Sitting in class, girls have their eyes glued to what appears to be a whiteboard painted on a wall, but a closer look reveals that the coat of paint doubles as a functioning SmartBoard. A flock of new computers boasting the latest Windows software resides in what was once known as the Mac lab. The laptop cart is now home to shiny new Dell laptops that easily transform into tablets. Teachers in the Math Department send their students home to take notes on the videos they have made and prepare to field questions as girls do their homework in class the next day.
In an effort to make the learning experience more student-oriented, schools throughout the country have begun to employ teaching strategies that involve interactive technology. It is clear that Marlborough is championing a new focus on technology-based learning.
Director of Administrative and Academic Technology Stuart Posin believes that schools need to equip their students with technological skills and use technology to suit the learning style of individual students.
“I think we’re seeing a dramatic shift from teacher-centered learning and teaching to student-centered learning, where students are in control of their learning, and the reason that’s happening is because technology is facilitating it,” Posin said.
One example of the School’s initiative for student-driven classes are the Khan Academy classes offered by the Math Department during the 2011-2012 and 2012-2013 school years. In these “flipped” classes, students watched videos of lessons at home for homework and then did their “homework” in class, with the help of their teacher.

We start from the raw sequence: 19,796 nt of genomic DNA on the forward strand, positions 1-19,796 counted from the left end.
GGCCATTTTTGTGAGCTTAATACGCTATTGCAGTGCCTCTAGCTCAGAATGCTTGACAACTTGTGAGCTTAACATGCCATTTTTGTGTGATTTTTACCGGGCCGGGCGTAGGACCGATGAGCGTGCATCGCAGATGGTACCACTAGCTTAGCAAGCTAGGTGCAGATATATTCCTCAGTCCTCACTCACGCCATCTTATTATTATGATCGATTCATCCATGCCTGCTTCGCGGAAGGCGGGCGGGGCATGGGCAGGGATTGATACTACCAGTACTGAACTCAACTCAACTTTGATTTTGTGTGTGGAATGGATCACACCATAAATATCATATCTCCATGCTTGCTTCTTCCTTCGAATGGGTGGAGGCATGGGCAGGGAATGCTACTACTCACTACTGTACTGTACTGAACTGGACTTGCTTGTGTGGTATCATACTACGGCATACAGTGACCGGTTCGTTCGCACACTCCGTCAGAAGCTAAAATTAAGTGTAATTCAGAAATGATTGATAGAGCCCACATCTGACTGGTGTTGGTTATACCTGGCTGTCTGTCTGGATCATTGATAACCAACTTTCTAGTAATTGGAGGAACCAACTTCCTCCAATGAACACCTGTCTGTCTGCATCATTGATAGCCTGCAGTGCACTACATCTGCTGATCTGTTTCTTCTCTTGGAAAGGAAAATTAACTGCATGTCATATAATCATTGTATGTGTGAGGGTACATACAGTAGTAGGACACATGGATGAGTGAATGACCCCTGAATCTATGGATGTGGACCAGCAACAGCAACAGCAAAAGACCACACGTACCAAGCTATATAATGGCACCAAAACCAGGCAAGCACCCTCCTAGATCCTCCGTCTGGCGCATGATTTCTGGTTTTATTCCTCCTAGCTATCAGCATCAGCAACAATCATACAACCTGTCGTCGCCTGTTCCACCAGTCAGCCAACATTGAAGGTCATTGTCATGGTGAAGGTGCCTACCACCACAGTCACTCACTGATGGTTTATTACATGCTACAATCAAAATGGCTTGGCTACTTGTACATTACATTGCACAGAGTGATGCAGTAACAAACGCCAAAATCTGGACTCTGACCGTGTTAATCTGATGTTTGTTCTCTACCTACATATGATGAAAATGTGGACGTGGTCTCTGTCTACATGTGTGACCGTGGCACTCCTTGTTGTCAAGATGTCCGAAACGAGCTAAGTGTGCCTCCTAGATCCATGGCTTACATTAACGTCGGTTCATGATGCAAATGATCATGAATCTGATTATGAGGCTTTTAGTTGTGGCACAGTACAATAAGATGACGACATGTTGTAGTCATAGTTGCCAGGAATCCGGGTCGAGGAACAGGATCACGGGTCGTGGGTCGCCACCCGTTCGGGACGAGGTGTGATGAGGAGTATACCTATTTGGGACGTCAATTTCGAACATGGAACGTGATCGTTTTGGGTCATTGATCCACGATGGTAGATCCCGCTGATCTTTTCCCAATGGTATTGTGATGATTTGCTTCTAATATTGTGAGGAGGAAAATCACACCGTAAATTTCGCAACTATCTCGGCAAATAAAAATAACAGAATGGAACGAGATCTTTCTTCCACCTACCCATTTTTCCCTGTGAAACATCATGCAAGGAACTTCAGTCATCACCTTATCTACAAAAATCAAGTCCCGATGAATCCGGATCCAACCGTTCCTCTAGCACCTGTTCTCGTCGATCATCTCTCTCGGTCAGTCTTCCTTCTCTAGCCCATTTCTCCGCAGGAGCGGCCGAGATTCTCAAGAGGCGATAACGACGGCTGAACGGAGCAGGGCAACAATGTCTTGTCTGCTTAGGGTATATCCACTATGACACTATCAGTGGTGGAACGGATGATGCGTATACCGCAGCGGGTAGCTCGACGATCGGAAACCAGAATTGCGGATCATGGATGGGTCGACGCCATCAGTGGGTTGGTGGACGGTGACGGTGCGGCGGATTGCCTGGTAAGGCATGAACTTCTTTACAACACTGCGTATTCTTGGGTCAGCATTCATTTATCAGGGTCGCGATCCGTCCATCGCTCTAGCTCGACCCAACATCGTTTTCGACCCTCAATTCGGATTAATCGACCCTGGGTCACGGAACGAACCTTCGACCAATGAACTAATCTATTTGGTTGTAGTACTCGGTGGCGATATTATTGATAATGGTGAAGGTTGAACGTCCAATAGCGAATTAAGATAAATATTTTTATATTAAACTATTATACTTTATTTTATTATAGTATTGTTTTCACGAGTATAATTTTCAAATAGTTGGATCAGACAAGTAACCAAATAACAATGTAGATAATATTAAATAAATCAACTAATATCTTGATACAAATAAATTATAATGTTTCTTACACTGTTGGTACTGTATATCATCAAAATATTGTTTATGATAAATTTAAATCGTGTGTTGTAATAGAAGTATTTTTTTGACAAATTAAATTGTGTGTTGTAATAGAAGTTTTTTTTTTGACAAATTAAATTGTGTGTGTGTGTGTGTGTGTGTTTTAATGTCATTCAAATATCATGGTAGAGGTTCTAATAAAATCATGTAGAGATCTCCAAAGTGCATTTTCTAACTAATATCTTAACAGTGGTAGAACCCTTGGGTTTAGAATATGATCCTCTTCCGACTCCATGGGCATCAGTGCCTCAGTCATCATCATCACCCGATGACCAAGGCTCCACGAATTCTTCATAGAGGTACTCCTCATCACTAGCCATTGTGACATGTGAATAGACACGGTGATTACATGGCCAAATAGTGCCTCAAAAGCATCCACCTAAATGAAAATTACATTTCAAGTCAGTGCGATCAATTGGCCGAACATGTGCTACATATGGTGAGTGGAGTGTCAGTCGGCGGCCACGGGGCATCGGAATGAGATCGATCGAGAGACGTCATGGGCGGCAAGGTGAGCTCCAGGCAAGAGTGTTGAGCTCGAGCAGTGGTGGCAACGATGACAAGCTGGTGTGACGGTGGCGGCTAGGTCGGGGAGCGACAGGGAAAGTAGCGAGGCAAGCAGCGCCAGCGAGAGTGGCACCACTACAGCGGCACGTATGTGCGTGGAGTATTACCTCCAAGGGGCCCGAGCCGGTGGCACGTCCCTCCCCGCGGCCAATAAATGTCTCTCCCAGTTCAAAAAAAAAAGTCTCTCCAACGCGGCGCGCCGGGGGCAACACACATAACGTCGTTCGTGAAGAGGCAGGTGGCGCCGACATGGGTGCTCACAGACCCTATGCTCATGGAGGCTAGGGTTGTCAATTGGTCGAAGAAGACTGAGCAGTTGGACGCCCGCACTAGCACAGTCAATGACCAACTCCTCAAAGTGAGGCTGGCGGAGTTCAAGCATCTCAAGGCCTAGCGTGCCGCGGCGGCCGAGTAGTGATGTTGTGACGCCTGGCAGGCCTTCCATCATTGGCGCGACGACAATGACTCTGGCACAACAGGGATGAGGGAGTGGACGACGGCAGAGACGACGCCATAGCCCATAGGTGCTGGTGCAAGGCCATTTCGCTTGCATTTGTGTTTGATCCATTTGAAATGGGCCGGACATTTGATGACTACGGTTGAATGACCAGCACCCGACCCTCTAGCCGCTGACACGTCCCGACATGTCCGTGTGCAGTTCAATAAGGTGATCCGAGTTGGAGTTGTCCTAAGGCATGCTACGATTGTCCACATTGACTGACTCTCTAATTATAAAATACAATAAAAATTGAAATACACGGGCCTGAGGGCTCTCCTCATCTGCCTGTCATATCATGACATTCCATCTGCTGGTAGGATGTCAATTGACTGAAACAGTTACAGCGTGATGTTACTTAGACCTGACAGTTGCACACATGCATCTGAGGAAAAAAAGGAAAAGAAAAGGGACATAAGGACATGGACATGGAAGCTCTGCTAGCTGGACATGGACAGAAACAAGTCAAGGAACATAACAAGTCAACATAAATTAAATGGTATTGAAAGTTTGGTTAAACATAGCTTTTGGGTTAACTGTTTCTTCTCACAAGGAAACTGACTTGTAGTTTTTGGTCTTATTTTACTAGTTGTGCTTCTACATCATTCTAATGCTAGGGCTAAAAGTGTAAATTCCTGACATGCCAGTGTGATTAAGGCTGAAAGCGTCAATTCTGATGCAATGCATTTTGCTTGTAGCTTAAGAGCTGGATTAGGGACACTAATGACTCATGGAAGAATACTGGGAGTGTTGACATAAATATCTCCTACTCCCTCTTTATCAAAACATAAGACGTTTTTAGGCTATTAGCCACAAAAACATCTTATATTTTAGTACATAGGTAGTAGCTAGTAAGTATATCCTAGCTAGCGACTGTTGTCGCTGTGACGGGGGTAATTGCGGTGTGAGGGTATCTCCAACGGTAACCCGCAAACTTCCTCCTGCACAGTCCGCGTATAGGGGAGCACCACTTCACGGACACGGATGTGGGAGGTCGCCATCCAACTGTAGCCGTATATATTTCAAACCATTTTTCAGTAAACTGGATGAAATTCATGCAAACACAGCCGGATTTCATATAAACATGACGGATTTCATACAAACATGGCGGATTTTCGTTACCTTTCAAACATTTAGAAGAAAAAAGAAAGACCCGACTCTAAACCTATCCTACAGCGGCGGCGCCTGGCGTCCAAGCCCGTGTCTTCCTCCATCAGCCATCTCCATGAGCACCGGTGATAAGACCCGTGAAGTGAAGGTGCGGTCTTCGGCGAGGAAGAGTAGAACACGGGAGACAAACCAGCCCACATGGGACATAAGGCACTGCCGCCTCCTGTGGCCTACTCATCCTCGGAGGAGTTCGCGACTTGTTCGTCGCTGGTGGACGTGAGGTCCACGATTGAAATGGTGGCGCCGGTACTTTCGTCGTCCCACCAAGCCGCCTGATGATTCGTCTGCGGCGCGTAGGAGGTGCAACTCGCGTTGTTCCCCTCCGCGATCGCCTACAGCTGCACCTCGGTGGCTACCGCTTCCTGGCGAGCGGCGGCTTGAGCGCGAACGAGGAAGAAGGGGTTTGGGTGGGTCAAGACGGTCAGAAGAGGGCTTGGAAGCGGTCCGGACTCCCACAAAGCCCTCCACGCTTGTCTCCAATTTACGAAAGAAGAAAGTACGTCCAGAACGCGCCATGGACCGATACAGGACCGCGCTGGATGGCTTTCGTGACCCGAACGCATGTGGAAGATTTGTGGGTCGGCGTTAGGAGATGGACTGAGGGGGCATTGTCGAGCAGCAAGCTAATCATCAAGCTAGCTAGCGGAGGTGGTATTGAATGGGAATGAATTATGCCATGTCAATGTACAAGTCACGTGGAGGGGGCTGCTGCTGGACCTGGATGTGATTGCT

Khan Academy classes are no longer offered at Marlborough, however. According to Mathematics Department Head Chris Talone, the Khan Academy classes were cancelled because the videos didn’t align with the School’s curriculum, and students were figuring out how to solve math problems using the internet, without really learning the material or mastering the concepts.
This year, rather than using Khan Academy videos, some math teachers have made their own videos for students’ notes. Talone says both he and his students prefer the teacher-made videos.
“I don’t think it’s good to flip classes completely because people would get bored, but for topics where people tend to struggle or where you want to have a video resource, it’s good,” Talone remarked.
Yu-Shien ’15, who participated in the Khan Academy Pre-calculus class last year, has mixed feelings about the experience.
“I really liked being able to ask questions while we did our homework in class. Khan helped me learn the math so much faster, but I didn’t like the pace of the class because we weren’t able to cover as much material as the regular Pre-calculus class, so I was doubly behind for my AP Calculus class this year. We also had quite a few tech troubles,” Yu-Shien said.
Some students and teachers worry that flipped classrooms, or classes that take place entirely online, lack the same level of emotional connection and personal interaction that traditional classrooms enable.
“One of the most important things is the emotional connection between a teacher and student in terms of their relationship. If you go online and watch a Khan video, there’s no connection, whereas if you watch Dr. Talone or Ms. Kissinger, you’re still establishing a relationship,” Posin said.